Playhouse 101 focus of upcoming events
MILFORD – Bonnie Gondola was looking through some of the archives at the First Congregational Church last year and found items not usually associated with a church: two playbills.
Gondola is the parish historian, so she took them to the Milford Historical Society and was told to call Terry Lorden in New York.
It was a phone call for which Lorden had been waiting for a long time.
The playbills were from Playhouse 101, the professional summer theater Lorden co-founded here 46 years ago with Roi White, then head of the theater department at Plymouth State College, now University.
Next week, Lorden will be here for events commemorating the theater that began with his dream thousands of miles away.
Lorden was raised in Milford, and he developed the idea for a Milford summer theater while serving in the Army in Vietnam.
When he returned home, he broached the idea with Cabinet Publisher Bill Rotch and other area residents who might be in a position to help, including artist Phoebe Flory, whose parents were among those who founded the Cleveland Play House as an avant-guarde theater in the early years of the 20th century.
In June 1971, the theater opened in the First Congregational Church parish house with the Neil Simon comedy “Barefoot in the Park,” followed by “The Fantastics” “Bus Stop” and other classic American plays. They were all hits, with 10,000 evening tickets sold that first season.
Over the next few years of its existence, Playhouse 101 productions attracted rave reviews from major newspapers, including the Boston Globe.
In a written remembrance of “Barefoot in the Park,” Peter Phillips, one of the early actors, said the audience was thrilled.
The parish house “was jam-packed and just plain squealed with surprise and delight to see an ensemble so polished give them a show so fun,” he wrote. ” ‘Barefoot’s’ run was soon sold out, as well as the entire summer season.
“Playhouse 101 enlivened a deserving town with new visitors, new summer residents and new energy.”
Soon, the playhouse outgrew its church quarters, and a new theater, the American Stage Festival, was built off Mont Vernon Street near the Souhegan River.
After seven seasons of summer theater, Lorden left for a directing position at the Circle Repertory Theater in New York, but part of his heart stayed in Milford.
He loved all of the shows – “They’re all my children,” he said. But when pressed, Lorden said he is especially fond of “The Portable Pioneer and Prairie Show,” inspired by, but not about, Milford’s Hutchinson Singers.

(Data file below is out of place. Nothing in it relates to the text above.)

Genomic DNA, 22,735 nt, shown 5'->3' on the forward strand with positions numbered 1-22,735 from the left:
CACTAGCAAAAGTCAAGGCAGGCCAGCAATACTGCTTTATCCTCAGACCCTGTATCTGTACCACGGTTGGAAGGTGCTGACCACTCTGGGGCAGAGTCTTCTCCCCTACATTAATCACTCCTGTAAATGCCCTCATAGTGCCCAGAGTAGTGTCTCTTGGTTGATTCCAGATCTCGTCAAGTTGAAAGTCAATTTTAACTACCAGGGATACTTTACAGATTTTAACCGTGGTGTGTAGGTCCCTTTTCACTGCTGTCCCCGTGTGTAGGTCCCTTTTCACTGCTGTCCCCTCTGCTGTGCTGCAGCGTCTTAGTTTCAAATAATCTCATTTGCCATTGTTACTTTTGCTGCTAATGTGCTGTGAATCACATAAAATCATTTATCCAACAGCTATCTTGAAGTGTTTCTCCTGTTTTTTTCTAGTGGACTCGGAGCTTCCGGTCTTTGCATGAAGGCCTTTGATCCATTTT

Known simply as “The Prairie Show,” it went on to a successful off-Broadway run.
Milford audiences had an“amazing reaction” to “The Prairie Show,” he said in a phone interview last week. “They were in tears. … It was a very lovable show.”
If Playhouse 101 was Lorden’s baby, next week’s retrospective is Gondola’s, who has invited many people who were involved in the theater.
Some of the original actors will be here, she said, including the child actor who played Helen Keller in “The Miracle Worker.”
“It’s taken over my life,” she said last week. “I talk with Terry about four times a day. None of us are getting any younger, and I felt it was important to get it all down.”
And that is important, Philips said in his rememberance, because Lorden should be honored “for having a vision, not just for a theater, but for a town, a region. And that success was all the more worthy of acknowledgment, because at a particular time in the life of a particular town, it was profoundly shared.”
Brad Craven remembers the way the American Stage Festival transformed the town during summers in the early 1980s.
“We had dozens of people hosting actors, directors and designers, and interns from all over,” the Milford High School principal said in an email. “Restaurants were very busy before and after the shows. The Unitarian Church was the rehearsal hall for shows in preparation while the current show was playing by the river.
“Late nights, crazy ‘changeovers,’ lots of tiny Pilgrim Airlines little prop planes shuttling folks to and from NYC. It was something else.”
Kathy Cleveland can be reached at 673-3100 or firstname.lastname@example.org.